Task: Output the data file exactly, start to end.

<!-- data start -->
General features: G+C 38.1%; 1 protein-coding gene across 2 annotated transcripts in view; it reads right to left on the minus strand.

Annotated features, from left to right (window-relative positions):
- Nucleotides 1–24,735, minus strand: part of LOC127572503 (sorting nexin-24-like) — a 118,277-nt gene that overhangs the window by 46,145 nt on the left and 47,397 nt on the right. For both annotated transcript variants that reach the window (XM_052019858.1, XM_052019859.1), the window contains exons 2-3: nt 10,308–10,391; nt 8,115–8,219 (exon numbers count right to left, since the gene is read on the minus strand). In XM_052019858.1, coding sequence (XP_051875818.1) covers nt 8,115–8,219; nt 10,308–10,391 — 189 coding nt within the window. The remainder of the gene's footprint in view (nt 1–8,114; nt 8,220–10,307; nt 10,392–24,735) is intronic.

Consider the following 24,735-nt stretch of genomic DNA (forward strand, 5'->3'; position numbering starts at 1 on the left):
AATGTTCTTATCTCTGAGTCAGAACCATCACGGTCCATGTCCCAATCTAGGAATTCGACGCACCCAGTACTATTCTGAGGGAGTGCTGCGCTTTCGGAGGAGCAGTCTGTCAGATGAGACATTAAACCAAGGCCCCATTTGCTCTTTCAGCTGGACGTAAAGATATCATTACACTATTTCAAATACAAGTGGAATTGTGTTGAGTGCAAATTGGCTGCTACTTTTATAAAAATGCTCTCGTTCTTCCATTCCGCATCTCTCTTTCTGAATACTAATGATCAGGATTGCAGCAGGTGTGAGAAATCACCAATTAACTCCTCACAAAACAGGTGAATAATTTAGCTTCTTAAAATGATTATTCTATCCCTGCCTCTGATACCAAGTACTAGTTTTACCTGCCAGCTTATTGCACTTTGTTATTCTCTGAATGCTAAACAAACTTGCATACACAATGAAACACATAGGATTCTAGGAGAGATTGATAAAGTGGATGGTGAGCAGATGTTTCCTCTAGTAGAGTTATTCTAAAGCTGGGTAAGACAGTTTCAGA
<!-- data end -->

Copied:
General features: G+C 38.1%; 1 protein-coding gene across 2 annotated transcripts in view; it reads right to left on the minus strand.

Annotated features, from left to right (window-relative positions):
- Nucleotides 1–24,735, minus strand: part of LOC127572503 (sorting nexin-24-like) — a 118,277-nt gene that overhangs the window by 46,145 nt on the left and 47,397 nt on the right. For both annotated transcript variants that reach the window (XM_052019858.1, XM_052019859.1), the window contains exons 2-3: nt 10,308–10,391; nt 8,115–8,219 (exon numbers count right to left, since the gene is read on the minus strand). In XM_052019858.1, coding sequence (XP_051875818.1) covers nt 8,115–8,219; nt 10,308–10,391 — 189 coding nt within the window. The remainder of the gene's footprint in view (nt 1–8,114; nt 8,220–10,307; nt 10,392–24,735) is intronic.

Consider the following 24,735-nt stretch of genomic DNA (forward strand, 5'->3'; position numbering starts at 1 on the left):
AATGTTCTTATCTCTGAGTCAGAACCATCACGGTCCATGTCCCAATCTAGGAATTCGACGCACCCAGTACTATTCTGAGGGAGTGCTGCGCTTTCGGAGGAGCAGTCTGTCAGATGAGACATTAAACCAAGGCCCCATTTGCTCTTTCAGCTGGACGTAAAGATATCATTACACTATTTCAAATACAAGTGGAATTGTGTTGAGTGCAAATTGGCTGCTACTTTTATAAAAATGCTCTCGTTCTTCCATTCCGCATCTCTCTTTCTGAATACTAATGATCAGGATTGCAGCAGGTGTGAGAAATCACCAATTAACTCCTCACAAAACAGGTGAATAATTTAGCTTCTTAAAATGATTATTCTATCCCTGCCTCTGATACCAAGTACTAGTTTTACCTGCCAGCTTATTGCACTTTGTTATTCTCTGAATGCTAAACAAACTTGCATACACAATGAAACACATAGGATTCTAGGAGAGATTGATAAAGTGGATGGTGAGCAGATGTTTCCTCTAGTAGAGTTATTCTAAAGCTGGGTAAGACAGTTTCAGA